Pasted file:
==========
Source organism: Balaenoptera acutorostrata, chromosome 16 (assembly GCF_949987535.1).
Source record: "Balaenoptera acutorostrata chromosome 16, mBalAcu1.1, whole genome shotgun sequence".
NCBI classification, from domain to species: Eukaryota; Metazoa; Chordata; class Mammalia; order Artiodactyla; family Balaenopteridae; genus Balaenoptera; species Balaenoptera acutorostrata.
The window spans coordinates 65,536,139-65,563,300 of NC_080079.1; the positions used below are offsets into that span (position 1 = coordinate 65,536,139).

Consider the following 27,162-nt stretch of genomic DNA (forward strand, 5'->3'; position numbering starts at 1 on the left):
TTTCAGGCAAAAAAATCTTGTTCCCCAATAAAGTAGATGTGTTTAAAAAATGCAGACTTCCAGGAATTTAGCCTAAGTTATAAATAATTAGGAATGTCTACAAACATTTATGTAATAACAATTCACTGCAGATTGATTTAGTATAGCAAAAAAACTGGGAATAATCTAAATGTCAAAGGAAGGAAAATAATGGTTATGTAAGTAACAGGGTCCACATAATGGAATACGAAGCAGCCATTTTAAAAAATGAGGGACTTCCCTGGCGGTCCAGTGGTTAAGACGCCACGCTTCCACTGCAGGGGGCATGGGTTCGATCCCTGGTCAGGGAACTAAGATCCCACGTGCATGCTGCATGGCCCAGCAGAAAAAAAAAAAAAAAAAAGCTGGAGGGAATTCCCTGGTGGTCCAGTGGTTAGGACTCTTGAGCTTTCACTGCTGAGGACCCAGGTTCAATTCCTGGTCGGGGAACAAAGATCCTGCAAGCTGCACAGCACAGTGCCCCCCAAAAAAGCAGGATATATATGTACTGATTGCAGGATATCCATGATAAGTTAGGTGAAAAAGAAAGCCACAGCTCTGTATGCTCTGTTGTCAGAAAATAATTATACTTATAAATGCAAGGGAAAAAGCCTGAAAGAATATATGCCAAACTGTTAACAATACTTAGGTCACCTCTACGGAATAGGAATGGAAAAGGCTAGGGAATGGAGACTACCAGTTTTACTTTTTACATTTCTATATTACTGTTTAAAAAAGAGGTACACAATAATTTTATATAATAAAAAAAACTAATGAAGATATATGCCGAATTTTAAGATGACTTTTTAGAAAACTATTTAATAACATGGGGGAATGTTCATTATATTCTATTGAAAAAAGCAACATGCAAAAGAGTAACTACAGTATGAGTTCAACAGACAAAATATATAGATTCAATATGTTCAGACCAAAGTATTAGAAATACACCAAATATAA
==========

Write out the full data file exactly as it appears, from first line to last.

Source organism: Balaenoptera acutorostrata, chromosome 16 (assembly GCF_949987535.1).
Source record: "Balaenoptera acutorostrata chromosome 16, mBalAcu1.1, whole genome shotgun sequence".
NCBI classification, from domain to species: Eukaryota; Metazoa; Chordata; class Mammalia; order Artiodactyla; family Balaenopteridae; genus Balaenoptera; species Balaenoptera acutorostrata.
The window spans coordinates 65,536,139-65,563,300 of NC_080079.1; the positions used below are offsets into that span (position 1 = coordinate 65,536,139).

Consider the following 27,162-nt stretch of genomic DNA (forward strand, 5'->3'; position numbering starts at 1 on the left):
TTTCAGGCAAAAAAATCTTGTTCCCCAATAAAGTAGATGTGTTTAAAAAATGCAGACTTCCAGGAATTTAGCCTAAGTTATAAATAATTAGGAATGTCTACAAACATTTATGTAATAACAATTCACTGCAGATTGATTTAGTATAGCAAAAAAACTGGGAATAATCTAAATGTCAAAGGAAGGAAAATAATGGTTATGTAAGTAACAGGGTCCACATAATGGAATACGAAGCAGCCATTTTAAAAAATGAGGGACTTCCCTGGCGGTCCAGTGGTTAAGACGCCACGCTTCCACTGCAGGGGGCATGGGTTCGATCCCTGGTCAGGGAACTAAGATCCCACGTGCATGCTGCATGGCCCAGCAGAAAAAAAAAAAAAAAAAAGCTGGAGGGAATTCCCTGGTGGTCCAGTGGTTAGGACTCTTGAGCTTTCACTGCTGAGGACCCAGGTTCAATTCCTGGTCGGGGAACAAAGATCCTGCAAGCTGCACAGCACAGTGCCCCCCAAAAAAGCAGGATATATATGTACTGATTGCAGGATATCCATGATAAGTTAGGTGAAAAAGAAAGCCACAGCTCTGTATGCTCTGTTGTCAGAAAATAATTATACTTATAAATGCAAGGGAAAAAGCCTGAAAGAATATATGCCAAACTGTTAACAATACTTAGGTCACCTCTACGGAATAGGAATGGAAAAGGCTAGGGAATGGAGACTACCAGTTTTACTTTTTACATTTCTATATTACTGTTTAAAAAAGAGGTACACAATAATTTTATATAATAAAAAAAACTAATGAAGATATATGCCGAATTTTAAGATGACTTTTTAGAAAACTATTTAATAACATGGGGGAATGTTCATTATATTCTATTGAAAAAAGCAACATGCAAAAGAGTAACTACAGTATGAGTTCAACAGACAAAATATATAGATTCAATATGTTCAGACCAAAGTATTAGAAATACACCAAATATAA